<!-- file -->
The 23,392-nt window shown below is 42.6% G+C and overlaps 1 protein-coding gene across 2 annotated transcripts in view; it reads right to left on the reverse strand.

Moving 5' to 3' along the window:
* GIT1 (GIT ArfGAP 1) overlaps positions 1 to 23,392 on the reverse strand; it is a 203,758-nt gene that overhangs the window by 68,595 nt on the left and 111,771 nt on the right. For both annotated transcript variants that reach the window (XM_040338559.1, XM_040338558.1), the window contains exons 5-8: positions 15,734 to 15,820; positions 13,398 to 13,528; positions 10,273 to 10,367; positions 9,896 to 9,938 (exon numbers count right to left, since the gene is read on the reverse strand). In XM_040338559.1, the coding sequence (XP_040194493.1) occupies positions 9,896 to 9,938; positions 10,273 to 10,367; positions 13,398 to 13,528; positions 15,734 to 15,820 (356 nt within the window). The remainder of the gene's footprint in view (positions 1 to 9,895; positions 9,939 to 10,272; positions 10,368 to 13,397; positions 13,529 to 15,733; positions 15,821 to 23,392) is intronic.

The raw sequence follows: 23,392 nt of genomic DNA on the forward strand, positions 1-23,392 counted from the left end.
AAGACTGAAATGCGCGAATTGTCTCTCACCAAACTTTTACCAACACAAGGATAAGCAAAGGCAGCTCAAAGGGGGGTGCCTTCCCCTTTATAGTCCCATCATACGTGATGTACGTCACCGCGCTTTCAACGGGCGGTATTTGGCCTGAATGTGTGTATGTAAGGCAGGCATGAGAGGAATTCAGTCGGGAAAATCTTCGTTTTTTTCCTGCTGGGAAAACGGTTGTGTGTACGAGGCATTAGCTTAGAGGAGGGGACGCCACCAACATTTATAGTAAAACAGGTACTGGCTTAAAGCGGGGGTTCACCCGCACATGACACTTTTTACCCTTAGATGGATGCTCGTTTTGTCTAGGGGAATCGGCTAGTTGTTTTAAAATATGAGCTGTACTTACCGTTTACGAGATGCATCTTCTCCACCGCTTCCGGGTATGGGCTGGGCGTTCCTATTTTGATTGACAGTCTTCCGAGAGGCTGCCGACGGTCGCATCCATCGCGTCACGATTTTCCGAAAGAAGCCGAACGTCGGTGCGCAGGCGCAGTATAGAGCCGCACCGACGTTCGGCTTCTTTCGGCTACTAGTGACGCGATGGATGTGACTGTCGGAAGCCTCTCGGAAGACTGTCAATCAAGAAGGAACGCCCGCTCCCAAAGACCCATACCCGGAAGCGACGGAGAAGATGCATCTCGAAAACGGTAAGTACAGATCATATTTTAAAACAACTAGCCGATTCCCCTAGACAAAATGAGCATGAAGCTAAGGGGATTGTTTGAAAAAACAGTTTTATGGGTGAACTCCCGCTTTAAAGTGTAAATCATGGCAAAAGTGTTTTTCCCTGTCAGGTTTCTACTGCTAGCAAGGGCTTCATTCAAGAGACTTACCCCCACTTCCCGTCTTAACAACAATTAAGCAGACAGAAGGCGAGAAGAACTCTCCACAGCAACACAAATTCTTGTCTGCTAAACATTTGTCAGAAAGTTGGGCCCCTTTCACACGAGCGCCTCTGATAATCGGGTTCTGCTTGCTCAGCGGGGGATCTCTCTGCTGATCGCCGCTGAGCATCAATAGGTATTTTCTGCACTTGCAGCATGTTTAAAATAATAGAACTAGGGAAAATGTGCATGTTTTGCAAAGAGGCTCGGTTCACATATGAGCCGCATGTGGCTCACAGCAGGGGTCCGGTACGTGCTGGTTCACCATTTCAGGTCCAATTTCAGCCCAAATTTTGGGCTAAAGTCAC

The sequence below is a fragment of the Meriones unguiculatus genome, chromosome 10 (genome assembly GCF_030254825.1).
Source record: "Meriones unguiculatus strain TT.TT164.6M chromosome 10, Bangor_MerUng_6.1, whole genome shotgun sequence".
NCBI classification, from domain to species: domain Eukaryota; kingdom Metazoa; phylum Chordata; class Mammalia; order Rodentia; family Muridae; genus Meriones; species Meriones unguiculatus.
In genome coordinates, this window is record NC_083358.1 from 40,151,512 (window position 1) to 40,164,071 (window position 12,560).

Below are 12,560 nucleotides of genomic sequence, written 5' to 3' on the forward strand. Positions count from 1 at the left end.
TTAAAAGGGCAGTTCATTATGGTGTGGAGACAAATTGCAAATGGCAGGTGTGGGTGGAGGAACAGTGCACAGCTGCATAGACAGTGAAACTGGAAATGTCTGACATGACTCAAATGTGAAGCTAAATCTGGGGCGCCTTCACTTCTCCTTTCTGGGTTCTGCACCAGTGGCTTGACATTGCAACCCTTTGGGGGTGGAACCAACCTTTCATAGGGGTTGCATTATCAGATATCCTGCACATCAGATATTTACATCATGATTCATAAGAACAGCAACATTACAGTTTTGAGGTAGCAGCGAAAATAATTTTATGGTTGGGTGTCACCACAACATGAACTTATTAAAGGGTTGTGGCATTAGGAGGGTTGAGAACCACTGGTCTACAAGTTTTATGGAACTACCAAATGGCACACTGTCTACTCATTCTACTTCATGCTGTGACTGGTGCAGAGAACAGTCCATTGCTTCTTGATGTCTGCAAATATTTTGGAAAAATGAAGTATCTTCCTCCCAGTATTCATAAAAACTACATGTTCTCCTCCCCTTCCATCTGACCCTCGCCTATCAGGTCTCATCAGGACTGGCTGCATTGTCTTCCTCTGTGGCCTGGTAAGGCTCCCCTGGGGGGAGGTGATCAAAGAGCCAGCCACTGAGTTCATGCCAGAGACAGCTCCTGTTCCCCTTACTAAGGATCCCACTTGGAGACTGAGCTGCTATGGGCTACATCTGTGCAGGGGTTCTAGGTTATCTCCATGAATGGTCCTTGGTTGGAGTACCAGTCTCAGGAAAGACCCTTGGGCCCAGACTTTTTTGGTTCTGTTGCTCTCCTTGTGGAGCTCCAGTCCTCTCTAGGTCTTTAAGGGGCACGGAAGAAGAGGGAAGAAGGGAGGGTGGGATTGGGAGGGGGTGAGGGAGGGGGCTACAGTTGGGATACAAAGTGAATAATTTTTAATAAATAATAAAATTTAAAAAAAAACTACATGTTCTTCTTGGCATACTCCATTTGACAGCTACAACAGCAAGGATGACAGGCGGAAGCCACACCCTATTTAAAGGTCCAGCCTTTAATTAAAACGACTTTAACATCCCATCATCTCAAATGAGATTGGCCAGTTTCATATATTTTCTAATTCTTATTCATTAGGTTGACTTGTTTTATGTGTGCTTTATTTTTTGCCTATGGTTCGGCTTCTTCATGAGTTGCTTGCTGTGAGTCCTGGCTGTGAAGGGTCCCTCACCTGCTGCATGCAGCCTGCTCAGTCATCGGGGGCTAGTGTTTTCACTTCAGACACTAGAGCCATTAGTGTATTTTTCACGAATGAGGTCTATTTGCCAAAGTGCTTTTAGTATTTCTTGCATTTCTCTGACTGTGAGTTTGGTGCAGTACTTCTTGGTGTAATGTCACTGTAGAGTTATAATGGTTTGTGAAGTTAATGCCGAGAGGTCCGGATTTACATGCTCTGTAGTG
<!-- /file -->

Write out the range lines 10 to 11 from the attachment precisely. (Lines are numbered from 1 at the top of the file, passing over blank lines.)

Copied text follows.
Below are 12,560 nucleotides of genomic sequence, written 5' to 3' on the forward strand. Positions count from 1 at the left end.
TTAAAAGGGCAGTTCATTATGGTGTGGAGACAAATTGCAAATGGCAGGTGTGGGTGGAGGAACAGTGCACAGCTGCATAGACAGTGAAACTGGAAATGTCTGACATGACTCAAATGTGAAGCTAAATCTGGGGCGCCTTCACTTCTCCTTTCTGGGTTCTGCACCAGTGGCTTGACATTGCAACCCTTTGGGGGTGGAACCAACCTTTCATAGGGGTTGCATTATCAGATATCCTGCACATCAGATATTTACATCATGATTCATAAGAACAGCAACATTACAGTTTTGAGGTAGCAGCGAAAATAATTTTATGGTTGGGTGTCACCACAACATGAACTTATTAAAGGGTTGTGGCATTAGGAGGGTTGAGAACCACTGGTCTACAAGTTTTATGGAACTACCAAATGGCACACTGTCTACTCATTCTACTTCATGCTGTGACTGGTGCAGAGAACAGTCCATTGCTTCTTGATGTCTGCAAATATTTTGGAAAAATGAAGTATCTTCCTCCCAGTATTCATAAAAACTACATGTTCTCCTCCCCTTCCATCTGACCCTCGCCTATCAGGTCTCATCAGGACTGGCTGCATTGTCTTCCTCTGTGGCCTGGTAAGGCTCCCCTGGGGGGAGGTGATCAAAGAGCCAGCCACTGAGTTCATGCCAGAGACAGCTCCTGTTCCCCTTACTAAGGATCCCACTTGGAGACTGAGCTGCTATGGGCTACATCTGTGCAGGGGTTCTAGGTTATCTCCATGAATGGTCCTTGGTTGGAGTACCAGTCTCAGGAAAGACCCTTGGGCCCAGACTTTTTTGGTTCTGTTGCTCTCCTTGTGGAGCTCCAGTCCTCTCTAGGTCTTTAAGGGGCACGGAAGAAGAGGGAAGAAGGGAGGGTGGGATTGGGAGGGGGTGAGGGAGGGGGCTACAGTTGGGATACAAAGTGAATAATTTTTAATAAATAATAAAATTTAAAAAAAAACTACATGTTCTTCTTGGCATACTCCATTTGACAGCTACAACAGCAAGGATGACAGGCGGAAGCCACACCCTATTTAAAGGTCCAGCCTTTAATTAAAACGACTTTAACATCCCATCATCTCAAATGAGATTGGCCAGTTTCATATATTTTCTAATTCTTATTCATTAGGTTGACTTGTTTTATGTGTGCTTTATTTTTTGCCTATGGTTCGGCTTCTTCATGAGTTGCTTGCTGTGAGTCCTGGCTGTGAAGGGTCCCTCACCTGCTGCATGCAGCCTGCTCAGTCATCGGGGGCTAGTGTTTTCACTTCAGACACTAGAGCCATTAGTGTATTTTTCACGAATGAGGTCTATTTGCCAAAGTGCTTTTAGTATTTCTTGCATTTCTCTGACTGTGAGTTTGGTGCAGTACTTCTTGGTGTAATGTCACTGTAGAGTTATAATGGTTTGTGAAGTTAATGCCGAGAGGTCCGGATTTACATGCTCTGTAGTG